April 23, 2007 6:48 AM PDT

Google beats Microsoft, Coke in brand stakes

Google has knocked Microsoft off the top spot and been named the most powerful global brand of 2007 in a recently published ranking.

It's the second year in a row a tech brand has beaten household names such as Coca-Cola, Marlboro and Toyota.

In the ranking, which factored in financial performance and consumer sentiment, Google ranked first with a brand value of more than $66 billion, nearly double its value in the 2006 ranking, according to market researcher Millward Brown Optimor.

Microsoft came in third this year with a brand value of $55 billion. Fellow tech companies in the top 10 are China Mobile, in fifth place, and IBM, in ninth.

According to Millward Brown Optimor, here are the 10 most powerful global brands of 2007, plus brand value:
1. Google--$66.4 billion
2. General Electric--$61.9 billion
3. Microsoft--$55 billion
4. Coca-Cola--$44.1 billion
5. China Mobile--$41.2 billion
6. Marlboro--$39.2 billion
7. Wal-Mart--$36.9 billion
8. Citigroup--$33.7 billion
9. IBM--$33.6 billion
10. Toyota Motor--$33.4 billion

Other technology companies featuring in the top 100 list include Nokia (12th), Hewlett-Packard (15th) and Apple (16th).

"Google is an absolutely phenomenal brand in the sense that it is very clear what it stands for and it has perceived leadership and innovation," Peter Walshe, global brands director at Millward Brown Optimor, told Silicon.com.

Out of the complete top 100 listings, finance is the most dominant vertical with one in four listings coming from that sector. Technology is the second-most prolific, with one in five brands, and retail is the third-most popular sector.

Walshe said one of the key drivers to improve a company's brand is innovation, and that's where technology brands tend to score very well. "People are rating technology brands as exciting, as brands they like and as brands they admire," he added.

The aim of the ranking is to calculate the value a brand is expected to generate for its owner in the future.

Gemma Simpson of Silicon.com reported from London.

See more CNET content tagged:
brand, Coca-Cola Co., market research company, technology company, Toyota

5 comments

Join the conversation!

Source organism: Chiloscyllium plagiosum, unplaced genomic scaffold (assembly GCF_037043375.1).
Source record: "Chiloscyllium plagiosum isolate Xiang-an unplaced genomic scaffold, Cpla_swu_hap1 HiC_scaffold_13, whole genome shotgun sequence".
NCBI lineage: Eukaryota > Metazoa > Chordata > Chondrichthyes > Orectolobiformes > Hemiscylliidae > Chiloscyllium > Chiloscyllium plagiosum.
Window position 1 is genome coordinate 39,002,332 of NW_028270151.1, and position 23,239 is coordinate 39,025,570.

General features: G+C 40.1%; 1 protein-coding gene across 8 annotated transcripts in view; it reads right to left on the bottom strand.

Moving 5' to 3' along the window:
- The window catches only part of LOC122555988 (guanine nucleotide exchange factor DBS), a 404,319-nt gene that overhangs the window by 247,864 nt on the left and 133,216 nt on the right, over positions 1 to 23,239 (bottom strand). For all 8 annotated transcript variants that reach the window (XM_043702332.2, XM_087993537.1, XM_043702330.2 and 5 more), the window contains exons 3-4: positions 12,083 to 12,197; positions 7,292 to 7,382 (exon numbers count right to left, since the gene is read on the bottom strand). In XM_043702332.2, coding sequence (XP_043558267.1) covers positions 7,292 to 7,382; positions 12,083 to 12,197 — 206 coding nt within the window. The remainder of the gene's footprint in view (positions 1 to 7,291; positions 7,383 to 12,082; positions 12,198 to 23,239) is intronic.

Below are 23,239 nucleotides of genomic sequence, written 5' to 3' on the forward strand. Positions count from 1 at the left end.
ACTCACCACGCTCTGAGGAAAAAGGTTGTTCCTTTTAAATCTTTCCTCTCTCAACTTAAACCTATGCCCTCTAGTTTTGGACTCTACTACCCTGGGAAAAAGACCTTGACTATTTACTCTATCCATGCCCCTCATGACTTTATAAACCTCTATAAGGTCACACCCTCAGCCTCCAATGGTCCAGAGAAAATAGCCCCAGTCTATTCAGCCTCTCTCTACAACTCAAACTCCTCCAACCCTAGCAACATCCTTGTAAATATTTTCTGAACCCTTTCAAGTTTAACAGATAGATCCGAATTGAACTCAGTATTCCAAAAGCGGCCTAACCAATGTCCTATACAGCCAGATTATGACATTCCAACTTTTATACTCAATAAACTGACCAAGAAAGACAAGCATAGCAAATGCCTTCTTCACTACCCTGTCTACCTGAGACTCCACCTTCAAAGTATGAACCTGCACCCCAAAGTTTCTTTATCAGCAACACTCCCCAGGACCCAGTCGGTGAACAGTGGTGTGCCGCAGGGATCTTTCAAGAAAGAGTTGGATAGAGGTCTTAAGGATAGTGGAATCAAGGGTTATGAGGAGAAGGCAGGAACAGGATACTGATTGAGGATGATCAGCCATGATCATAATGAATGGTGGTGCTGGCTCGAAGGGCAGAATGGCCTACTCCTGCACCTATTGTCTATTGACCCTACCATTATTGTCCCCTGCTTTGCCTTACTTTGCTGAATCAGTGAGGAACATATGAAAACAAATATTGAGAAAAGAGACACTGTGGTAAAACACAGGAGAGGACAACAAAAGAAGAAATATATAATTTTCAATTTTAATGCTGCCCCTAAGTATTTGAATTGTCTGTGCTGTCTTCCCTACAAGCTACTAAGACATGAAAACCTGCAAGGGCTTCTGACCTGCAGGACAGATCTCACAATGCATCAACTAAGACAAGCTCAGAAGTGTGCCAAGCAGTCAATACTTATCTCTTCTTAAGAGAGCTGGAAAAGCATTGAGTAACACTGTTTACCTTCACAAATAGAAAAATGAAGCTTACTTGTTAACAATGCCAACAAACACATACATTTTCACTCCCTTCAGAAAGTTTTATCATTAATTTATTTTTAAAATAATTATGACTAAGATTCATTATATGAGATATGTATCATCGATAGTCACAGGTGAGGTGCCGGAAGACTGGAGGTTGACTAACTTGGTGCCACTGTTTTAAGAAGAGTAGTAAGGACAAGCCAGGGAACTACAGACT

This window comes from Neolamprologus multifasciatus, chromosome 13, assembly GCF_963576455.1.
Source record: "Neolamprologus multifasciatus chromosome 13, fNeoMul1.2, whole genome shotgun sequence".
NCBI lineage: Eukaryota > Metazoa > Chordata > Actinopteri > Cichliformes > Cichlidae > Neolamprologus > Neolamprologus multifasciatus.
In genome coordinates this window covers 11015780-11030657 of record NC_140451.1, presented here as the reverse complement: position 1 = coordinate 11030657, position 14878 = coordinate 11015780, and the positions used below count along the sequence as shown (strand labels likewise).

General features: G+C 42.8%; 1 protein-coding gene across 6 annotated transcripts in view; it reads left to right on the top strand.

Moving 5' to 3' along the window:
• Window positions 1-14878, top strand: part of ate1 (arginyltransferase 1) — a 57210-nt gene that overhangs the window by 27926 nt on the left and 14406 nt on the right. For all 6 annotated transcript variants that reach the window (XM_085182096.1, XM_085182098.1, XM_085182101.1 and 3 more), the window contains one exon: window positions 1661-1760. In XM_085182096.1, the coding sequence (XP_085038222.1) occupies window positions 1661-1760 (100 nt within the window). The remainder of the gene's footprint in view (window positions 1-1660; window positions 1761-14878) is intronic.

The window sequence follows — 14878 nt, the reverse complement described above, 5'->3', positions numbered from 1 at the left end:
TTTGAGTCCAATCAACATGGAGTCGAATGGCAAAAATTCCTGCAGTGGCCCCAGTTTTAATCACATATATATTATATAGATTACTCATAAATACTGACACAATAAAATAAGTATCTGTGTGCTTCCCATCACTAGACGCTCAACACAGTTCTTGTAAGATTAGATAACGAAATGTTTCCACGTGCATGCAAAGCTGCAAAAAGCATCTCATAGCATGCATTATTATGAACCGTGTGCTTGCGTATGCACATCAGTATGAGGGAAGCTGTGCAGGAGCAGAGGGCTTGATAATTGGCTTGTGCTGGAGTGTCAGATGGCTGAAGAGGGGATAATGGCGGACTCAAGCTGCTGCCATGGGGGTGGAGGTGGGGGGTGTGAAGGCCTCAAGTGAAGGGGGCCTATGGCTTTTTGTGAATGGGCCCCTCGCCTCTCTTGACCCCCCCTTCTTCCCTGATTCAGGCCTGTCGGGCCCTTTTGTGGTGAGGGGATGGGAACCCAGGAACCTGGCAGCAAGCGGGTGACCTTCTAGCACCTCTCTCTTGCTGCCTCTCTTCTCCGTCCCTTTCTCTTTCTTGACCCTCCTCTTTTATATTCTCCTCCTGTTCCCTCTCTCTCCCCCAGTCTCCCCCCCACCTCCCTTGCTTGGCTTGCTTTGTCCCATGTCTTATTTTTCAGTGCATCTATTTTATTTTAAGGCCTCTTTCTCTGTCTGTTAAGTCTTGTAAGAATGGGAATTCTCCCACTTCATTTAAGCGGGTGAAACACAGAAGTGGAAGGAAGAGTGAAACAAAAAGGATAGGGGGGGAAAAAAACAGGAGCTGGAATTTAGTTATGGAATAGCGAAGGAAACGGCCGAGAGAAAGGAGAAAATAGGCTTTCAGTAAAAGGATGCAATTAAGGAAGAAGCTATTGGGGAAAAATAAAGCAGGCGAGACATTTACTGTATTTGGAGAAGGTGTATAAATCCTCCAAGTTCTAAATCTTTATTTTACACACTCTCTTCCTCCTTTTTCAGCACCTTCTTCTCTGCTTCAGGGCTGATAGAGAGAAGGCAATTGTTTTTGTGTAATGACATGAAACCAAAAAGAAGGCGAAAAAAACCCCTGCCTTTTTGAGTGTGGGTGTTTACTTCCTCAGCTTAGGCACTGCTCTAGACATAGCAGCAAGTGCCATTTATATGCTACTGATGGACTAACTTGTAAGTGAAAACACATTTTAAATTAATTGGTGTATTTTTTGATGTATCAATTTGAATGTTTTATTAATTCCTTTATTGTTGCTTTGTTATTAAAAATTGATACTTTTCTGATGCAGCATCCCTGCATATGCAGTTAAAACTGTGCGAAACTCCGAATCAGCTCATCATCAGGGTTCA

Add your comment
what does google stand for?
The article says it is very clear what google stands for but I'm not sure how true this will be for long. Google obviously stands for search but as it expands its business into online office products, image and publising solutions, functionality as a portal etc it is less clear what drives this company. It seems possible that it has lost its focus on search with what might be a one hit wonder search technique and become involved in the morass of other highly competative technology solutions which google does not really hold an edge in. Google documents or orkut are not google inventions. Instead they are what a rich company buys when it has money. Other search engines based on better algorithms in the future have the potential to beat google although the search and database power of the google network would be hard for any startup to match. A shift in advertising revenue and stock capitalization could undermine the cash pile google depends on and unless it really stands for a superior search engine for the future what is it really worth. All these things lead me to wonder what really is the value of google, what is its future and what does google stand for today and what will it stand for in the future.
Posted by jeroneanderson (50 comments )
Reply Link Flag
it stands for Search and search means everything
I'm a bit more positive. Google is on the growth curve, and there's no reason why it just limits itself in "searching" text literally. In contrast, if it doesn't leverage its current power to jump into other areas (with providing searching is the point), other competitors will take on. Google currently is mainly a service company, that's why user base is critical. I think acquiring other companies is just normal thing other companies are doing, not just Google. It doesn't mean they "steal" inventions from anyone. A shift in advertising revenue? It's possible, but to whom when Google is the leader in that market?
There are numerous areas that googl will jump in to grow, and we'll see. Lastly, I'm not advocating Google because it's my fav. search engine, just because some of your points seem too negative.
Posted by dndk82 (12 comments )
Link Flag
For now....
I may win a Nobel Peace Prize for the brand I created by myself, with no formal degree!! I don't expect you to believe this lunacy, just pay attention, because soon, everyone is going to get blipd!
Posted by TyGraham (3 comments )
Reply Link Flag
 

Join the conversation

Add your comment

The posting of advertisements, profanity, or personal attacks is prohibited. Click here to review our Terms of Use.

What's Hot

Discussions

Shared

RSS Feeds

Add headlines from CNET News to your homepage or feedreader.